Enterprise Software

Converting batch load processes into real-time processes

More on one college's efforts to drive inefficiency out of their systems and processes and to allow individual departments to focus more on providing services to our students and less on data management.

Earlier this summer, I wrote about a business process improvement project that we are beginning to undertake at Westminster College. Since that time, I've held meetings with departments on campus and am beginning to see a number of methods by which we, as a campus, can be more efficient. I'm not done yet meeting with departments and have yet to compile a formal report for the rest of the executive team. However, over the rest of the summer, I have learned a great deal that will help us along the way. Namely, we shouldn't limit ourselves to simply enhancing existing processes by making them electronic. Instead, we must think much more holistically and include a lot more buzzwords!

Kidding aside, besides undertaking this project, some other things took place this summer, making me realize that, in order to be successful, our business process improvement project must be expanded to include a service-oriented architecture element. Specifically, my database person left the organization. Bear in mind that my IT organization totals eight people, myself included. Over the years, we’ve accumulated a lot of responsibility for managing processes across campus. From initially loading incoming students into our dining and printing systems to running batch programs that handle student billing, our application support person/DB person has a hand in many critical functions. However, over the years, all we’ve managed to do is shift data management burden from individual offices into the centralized IT function. Sure, in the past, all of these processes were performed manually in each individual office and, with the batch programs now in place, that burden is much less, but has now shifted to IT. Like other departments on campus, we’re struggling to keep up with our regular workload and these manual processes don’t make it any easier for us to truly innovate to help people solve their problems.

Worse, even with the pseudo-automation in place, we eventually must revert to manual processing. For example, in our current scenario, once we’ve batch loaded our dining system, changes made after the initial load are handled manually and there are two systems involved. Our housing office makes changes to our primary student system and then, via email, notifies dining who makes the manual change in their own system. Obviously, in a number of ways, this is less than ideal. Besides being extra work, each time a person has to get involved in a process, the possibility for error increases.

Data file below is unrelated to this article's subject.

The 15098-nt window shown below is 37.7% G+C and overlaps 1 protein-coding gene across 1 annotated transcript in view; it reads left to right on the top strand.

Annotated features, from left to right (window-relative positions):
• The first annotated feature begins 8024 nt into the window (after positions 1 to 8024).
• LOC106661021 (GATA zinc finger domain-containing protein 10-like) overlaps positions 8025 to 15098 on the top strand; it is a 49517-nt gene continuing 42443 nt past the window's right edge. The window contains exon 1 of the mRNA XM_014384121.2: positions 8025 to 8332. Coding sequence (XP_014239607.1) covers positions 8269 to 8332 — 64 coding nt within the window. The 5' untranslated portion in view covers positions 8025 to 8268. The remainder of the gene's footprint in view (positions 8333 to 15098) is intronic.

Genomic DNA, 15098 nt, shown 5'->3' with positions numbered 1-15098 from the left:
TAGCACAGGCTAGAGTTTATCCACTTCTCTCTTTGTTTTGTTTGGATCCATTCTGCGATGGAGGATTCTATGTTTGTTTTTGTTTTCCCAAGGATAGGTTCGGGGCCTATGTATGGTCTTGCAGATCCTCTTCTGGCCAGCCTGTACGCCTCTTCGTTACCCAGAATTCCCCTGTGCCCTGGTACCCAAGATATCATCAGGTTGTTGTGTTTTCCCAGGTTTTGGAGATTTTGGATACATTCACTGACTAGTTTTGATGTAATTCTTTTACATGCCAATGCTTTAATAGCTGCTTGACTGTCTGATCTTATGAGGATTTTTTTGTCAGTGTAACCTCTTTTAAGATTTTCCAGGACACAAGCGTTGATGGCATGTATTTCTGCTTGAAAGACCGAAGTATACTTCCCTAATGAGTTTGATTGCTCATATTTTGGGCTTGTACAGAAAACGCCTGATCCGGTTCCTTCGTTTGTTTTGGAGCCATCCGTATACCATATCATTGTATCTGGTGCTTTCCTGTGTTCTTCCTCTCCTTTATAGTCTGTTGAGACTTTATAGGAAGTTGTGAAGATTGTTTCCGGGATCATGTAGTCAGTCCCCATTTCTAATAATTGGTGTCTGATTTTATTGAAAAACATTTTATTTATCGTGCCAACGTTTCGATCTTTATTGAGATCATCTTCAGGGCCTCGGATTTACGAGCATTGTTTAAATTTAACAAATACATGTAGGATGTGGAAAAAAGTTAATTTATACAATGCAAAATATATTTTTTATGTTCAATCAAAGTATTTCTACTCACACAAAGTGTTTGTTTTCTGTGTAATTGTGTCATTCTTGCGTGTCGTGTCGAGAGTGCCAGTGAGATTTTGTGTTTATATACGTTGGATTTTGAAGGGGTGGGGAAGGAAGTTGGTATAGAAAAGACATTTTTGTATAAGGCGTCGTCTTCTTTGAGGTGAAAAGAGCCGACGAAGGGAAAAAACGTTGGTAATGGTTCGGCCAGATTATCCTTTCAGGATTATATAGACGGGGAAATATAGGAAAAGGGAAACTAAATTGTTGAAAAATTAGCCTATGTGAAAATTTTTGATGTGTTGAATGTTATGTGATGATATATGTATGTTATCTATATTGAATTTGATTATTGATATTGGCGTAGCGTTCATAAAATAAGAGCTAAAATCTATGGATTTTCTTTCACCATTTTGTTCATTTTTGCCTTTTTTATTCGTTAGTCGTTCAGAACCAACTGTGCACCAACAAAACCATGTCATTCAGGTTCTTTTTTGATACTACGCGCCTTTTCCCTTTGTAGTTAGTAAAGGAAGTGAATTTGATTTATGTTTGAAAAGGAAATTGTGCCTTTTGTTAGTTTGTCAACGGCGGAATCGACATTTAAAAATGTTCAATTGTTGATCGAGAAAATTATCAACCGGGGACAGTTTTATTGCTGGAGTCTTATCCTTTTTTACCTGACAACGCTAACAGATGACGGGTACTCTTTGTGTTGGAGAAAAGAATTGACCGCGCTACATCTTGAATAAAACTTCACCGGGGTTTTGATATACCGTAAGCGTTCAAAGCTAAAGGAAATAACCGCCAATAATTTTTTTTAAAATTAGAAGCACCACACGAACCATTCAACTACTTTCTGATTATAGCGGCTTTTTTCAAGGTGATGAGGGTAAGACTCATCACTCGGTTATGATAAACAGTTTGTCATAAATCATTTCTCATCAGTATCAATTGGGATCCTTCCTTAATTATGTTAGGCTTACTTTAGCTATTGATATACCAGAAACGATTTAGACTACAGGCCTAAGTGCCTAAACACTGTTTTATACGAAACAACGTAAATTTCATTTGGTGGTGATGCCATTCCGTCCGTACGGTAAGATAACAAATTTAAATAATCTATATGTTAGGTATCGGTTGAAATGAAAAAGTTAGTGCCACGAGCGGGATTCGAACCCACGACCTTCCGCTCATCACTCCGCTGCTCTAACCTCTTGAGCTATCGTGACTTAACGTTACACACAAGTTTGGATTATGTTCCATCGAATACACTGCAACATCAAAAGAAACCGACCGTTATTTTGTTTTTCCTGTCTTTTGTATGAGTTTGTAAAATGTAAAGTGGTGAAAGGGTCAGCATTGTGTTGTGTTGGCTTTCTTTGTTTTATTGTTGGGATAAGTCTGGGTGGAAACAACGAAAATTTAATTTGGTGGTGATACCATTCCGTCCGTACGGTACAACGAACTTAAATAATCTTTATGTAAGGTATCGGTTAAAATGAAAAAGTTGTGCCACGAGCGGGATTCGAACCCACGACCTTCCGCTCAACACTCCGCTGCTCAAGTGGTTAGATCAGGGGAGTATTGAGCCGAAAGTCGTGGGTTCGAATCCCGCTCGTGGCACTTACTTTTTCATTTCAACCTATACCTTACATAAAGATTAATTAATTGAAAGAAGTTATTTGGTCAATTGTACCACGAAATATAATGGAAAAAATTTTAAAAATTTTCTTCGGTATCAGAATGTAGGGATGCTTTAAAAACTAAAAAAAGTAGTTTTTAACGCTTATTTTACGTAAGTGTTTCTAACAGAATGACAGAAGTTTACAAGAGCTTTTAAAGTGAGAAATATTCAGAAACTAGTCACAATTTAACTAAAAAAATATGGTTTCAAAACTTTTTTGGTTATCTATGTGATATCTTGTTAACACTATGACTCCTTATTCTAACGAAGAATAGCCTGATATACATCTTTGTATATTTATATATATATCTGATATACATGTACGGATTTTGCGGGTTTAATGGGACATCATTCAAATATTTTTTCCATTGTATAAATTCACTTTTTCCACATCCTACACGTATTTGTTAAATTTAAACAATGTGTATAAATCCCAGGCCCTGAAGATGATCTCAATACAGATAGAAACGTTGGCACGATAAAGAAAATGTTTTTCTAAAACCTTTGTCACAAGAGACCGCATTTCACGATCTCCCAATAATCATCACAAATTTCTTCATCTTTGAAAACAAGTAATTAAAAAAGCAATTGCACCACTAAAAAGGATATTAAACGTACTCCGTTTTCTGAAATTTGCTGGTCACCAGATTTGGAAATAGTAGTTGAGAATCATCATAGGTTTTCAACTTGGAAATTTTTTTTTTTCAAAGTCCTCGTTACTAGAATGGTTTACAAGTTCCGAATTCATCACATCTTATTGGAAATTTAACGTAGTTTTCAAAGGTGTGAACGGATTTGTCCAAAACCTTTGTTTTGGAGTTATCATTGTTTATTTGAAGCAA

To help solve the IT-time-crunch problem as well as the problem above, we’re going to begin to look at ways to convert these batch load processes into real-time processes. For example, instead of doing a batch load each summer, as soon as housing activates a student’s meal plan, that information should be automatically created in the dining system, which is a food service point of sale system. When a student makes a meal plan change, that information should also flow automatically to the dining system. Middleware needs to be developed to facilitate this inter-database communication. This development must precisely follow the human logic that would be taken for each type of change.

We simply need to develop processes and procedures that keep repetitive manual labor to a minimum. For example, when we get a donation, someone prints a letter, delivers it to the President, has it signed and then delivers it to the mail room. Why can’t an overnight process simply print letters on the printer in the President’s office to take some of the labor out of the process?

I suppose that this is a sort-of service oriented architecture project that will happen in conjunction with our business process review. Going hand in hand, these efforts are designed to drive inefficiency out of our systems and processes to allow individual departments to focus more on providing services to our students and less on data management.

Next week, I’ll share with you some preliminary thoughts on how our business intelligence/dashboard efforts fit into this mix as well.

About